In my first article, I talked about raised beds and methods of preparing the soil.  I this article I will talk about composting and planning for the spring. And about gardening my way.

My method of composting starts with two large composting bins.  The first is approximately eight feet by three feet by three feet high.  The other is two feet shorter.  Starting in year one, I fill the first one from August to the next July, occasionally layering plant material with soil.  I put that compost on my beds in September.  The plant material has decomposed for over a year and, while having some larger pieces, easily becomes incorporated into the top six inches of the beds.  The second bin starts to be filled in August and is emptied the next fall.  In other words, I fill each bin for 12 months before emptying it.

Once it has warmed up in the spring, I clean up the flower beds, having left the perennials allowing them to maximize the storage of nutrients in their roots for next year’s growth. I also prepare the raised beds for replanting.  I put the flower bed material and any compost debris from the raised beds into the bins to decompose over the next year.  I use little fertilizer, preferring to enrich my soil with compost.

In the fall, I also gather leaves from neighbors.  Some go into the walkways between the raised beds, some as compost or mulch for winter protection, and some are saved for the next summer.  In the next spring, the semi-composted leaves between the raised beds are placed on the raised and replaced with saved leaves.  These in turn are used as mulch in the summer when the seedlings are large enough to need protection from drying.

Gardening starts in January or February, a time for planning:  where to plant, what to plant, and when to plant. I use a four-year succession plan in my four larger raised beds. I have a four year-cycle with my four larger beds with carrots, beans, potatoes, and the cabbage family moving to the next raised bed each year. The rotation helps to prevent the depletion of the elements in soil (nitrogen, sulfur, phosphorous, and trace elements) while allowing plants such as peas or beans to add nitrogen to the soil.  This also helps to some extent to fool the garden pests who tend to go back to last year’s feast to lay their eggs.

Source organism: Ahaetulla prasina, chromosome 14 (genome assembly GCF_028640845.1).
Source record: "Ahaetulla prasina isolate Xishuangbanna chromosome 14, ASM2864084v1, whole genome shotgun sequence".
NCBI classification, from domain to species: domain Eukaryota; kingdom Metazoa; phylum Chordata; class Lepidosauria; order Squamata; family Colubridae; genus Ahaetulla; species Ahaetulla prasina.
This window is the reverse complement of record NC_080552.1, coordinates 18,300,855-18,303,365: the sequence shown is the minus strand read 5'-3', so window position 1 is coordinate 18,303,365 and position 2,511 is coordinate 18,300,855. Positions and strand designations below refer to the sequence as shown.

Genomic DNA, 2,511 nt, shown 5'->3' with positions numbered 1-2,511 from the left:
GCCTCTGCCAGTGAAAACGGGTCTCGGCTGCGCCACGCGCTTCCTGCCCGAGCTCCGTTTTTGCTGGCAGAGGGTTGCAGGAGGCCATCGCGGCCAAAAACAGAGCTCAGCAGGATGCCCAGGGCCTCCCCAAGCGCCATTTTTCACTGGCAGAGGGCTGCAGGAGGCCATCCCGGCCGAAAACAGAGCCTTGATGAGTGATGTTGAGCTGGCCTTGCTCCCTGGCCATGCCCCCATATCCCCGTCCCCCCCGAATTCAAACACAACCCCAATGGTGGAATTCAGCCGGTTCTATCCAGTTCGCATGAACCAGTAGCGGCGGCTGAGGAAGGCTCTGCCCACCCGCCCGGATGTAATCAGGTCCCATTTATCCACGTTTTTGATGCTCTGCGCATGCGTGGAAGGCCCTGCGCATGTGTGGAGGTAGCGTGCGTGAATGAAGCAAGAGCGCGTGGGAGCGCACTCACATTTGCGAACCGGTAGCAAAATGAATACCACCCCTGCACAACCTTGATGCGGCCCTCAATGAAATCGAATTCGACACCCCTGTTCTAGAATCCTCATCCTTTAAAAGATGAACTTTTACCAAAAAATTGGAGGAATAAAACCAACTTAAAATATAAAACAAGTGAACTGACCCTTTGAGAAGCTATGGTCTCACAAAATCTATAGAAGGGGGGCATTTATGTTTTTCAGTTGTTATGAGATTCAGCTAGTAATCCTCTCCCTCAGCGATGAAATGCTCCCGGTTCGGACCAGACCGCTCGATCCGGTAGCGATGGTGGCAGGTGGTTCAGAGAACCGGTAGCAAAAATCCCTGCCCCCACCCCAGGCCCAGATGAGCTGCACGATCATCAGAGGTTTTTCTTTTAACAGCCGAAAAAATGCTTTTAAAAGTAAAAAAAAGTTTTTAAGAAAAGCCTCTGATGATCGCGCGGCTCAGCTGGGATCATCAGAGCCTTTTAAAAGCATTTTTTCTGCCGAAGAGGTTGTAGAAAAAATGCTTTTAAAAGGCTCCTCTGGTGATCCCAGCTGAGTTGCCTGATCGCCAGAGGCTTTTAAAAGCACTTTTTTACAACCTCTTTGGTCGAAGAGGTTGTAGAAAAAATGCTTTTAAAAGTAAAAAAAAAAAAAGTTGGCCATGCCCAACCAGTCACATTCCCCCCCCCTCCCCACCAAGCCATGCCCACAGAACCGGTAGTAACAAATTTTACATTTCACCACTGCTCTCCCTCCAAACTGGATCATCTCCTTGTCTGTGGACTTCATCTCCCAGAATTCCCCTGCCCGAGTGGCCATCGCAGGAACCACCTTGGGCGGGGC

I have a sunroom with grow lights that I use for my seedlings.  In early March I plant peppers, determinate tomatoes, and cucumbers in large containers that eventually go outside in late May.  Indeterminate tomatoes (the vine type), flowers of all types, and herbs are planted in late March.  I use a mixture of 1/3 garden soil, 1/3 compost, and 1/3 potting soil for the seedling pots.  I do not use city compost because of the potential high salt content.

Depending on the weather and the long-range forecasts, I start planting the cool weather plants, carrots, beets, onions, bok choy, the cabbage family, Swiss chard, and spinach, as early as possible, sometime in late April or early May, depending on the long-range weather forecast.  I wait for warmer weather in mid-May or later for pumpkin, squash, zucchini, beans, potatoes, cucumbers and transplanting the tomato seedlings.  If we have a cold spell, I will use cloches to protect the tender seedlings.  I plant squash and corn too early because of the long time to maturity, and plan to cover them or use cloches to protect them from a cold spell.  I still start squash in the greenhouse and very carefully transplant it once it has warmed up; squash is very sensitive to disturbance.

Near the end of May, I put the containers of determinate outside.  I also transplant the tomato seedlings and either stake them or plant them under a rope.  As the determinate tomatoes grow, I tie them to stakes or twist the stem around the rope.  In a good summer, they will eventually grow up to eight feet tall, bearing tomatoes all the way up.  Tomatoes like heat, so I plant them against the west wall of our house, and in another warm area.  Tomatoes thrive in the same area, year after year, and like compost made of tomato leaves and stems.

In my last next article, I will talk about weeding, watering, and harvesting.

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